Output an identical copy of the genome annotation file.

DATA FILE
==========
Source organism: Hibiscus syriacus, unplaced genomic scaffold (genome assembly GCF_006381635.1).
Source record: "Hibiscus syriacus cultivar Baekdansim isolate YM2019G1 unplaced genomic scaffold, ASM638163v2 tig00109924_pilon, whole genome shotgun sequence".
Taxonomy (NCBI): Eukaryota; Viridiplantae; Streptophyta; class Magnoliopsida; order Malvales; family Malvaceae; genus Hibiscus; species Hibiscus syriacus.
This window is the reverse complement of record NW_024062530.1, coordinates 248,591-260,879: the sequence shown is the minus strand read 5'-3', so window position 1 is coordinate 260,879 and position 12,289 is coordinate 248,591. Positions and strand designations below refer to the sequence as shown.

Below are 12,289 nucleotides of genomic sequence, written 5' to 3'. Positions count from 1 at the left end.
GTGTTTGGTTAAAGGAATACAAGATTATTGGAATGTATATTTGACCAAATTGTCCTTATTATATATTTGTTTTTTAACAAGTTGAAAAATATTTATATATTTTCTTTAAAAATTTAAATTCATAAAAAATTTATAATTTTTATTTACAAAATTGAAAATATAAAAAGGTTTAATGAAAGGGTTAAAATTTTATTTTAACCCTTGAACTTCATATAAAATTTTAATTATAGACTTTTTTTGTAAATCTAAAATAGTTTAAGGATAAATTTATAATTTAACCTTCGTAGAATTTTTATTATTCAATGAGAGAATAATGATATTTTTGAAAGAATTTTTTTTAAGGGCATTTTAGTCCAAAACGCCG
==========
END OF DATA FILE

Source organism: Hibiscus syriacus, unplaced genomic scaffold (genome assembly GCF_006381635.1).
Source record: "Hibiscus syriacus cultivar Baekdansim isolate YM2019G1 unplaced genomic scaffold, ASM638163v2 tig00109924_pilon, whole genome shotgun sequence".
Taxonomy (NCBI): Eukaryota; Viridiplantae; Streptophyta; class Magnoliopsida; order Malvales; family Malvaceae; genus Hibiscus; species Hibiscus syriacus.
This window is the reverse complement of record NW_024062530.1, coordinates 248,591-260,879: the sequence shown is the minus strand read 5'-3', so window position 1 is coordinate 260,879 and position 12,289 is coordinate 248,591. Positions and strand designations below refer to the sequence as shown.

Below are 12,289 nucleotides of genomic sequence, written 5' to 3'. Positions count from 1 at the left end.
GTGTTTGGTTAAAGGAATACAAGATTATTGGAATGTATATTTGACCAAATTGTCCTTATTATATATTTGTTTTTTAACAAGTTGAAAAATATTTATATATTTTCTTTAAAAATTTAAATTCATAAAAAATTTATAATTTTTATTTACAAAATTGAAAATATAAAAAGGTTTAATGAAAGGGTTAAAATTTTATTTTAACCCTTGAACTTCATATAAAATTTTAATTATAGACTTTTTTTGTAAATCTAAAATAGTTTAAGGATAAATTTATAATTTAACCTTCGTAGAATTTTTATTATTCAATGAGAGAATAATGATATTTTTGAAAGAATTTTTTTTAAGGGCATTTTAGTCCAAAACGCCG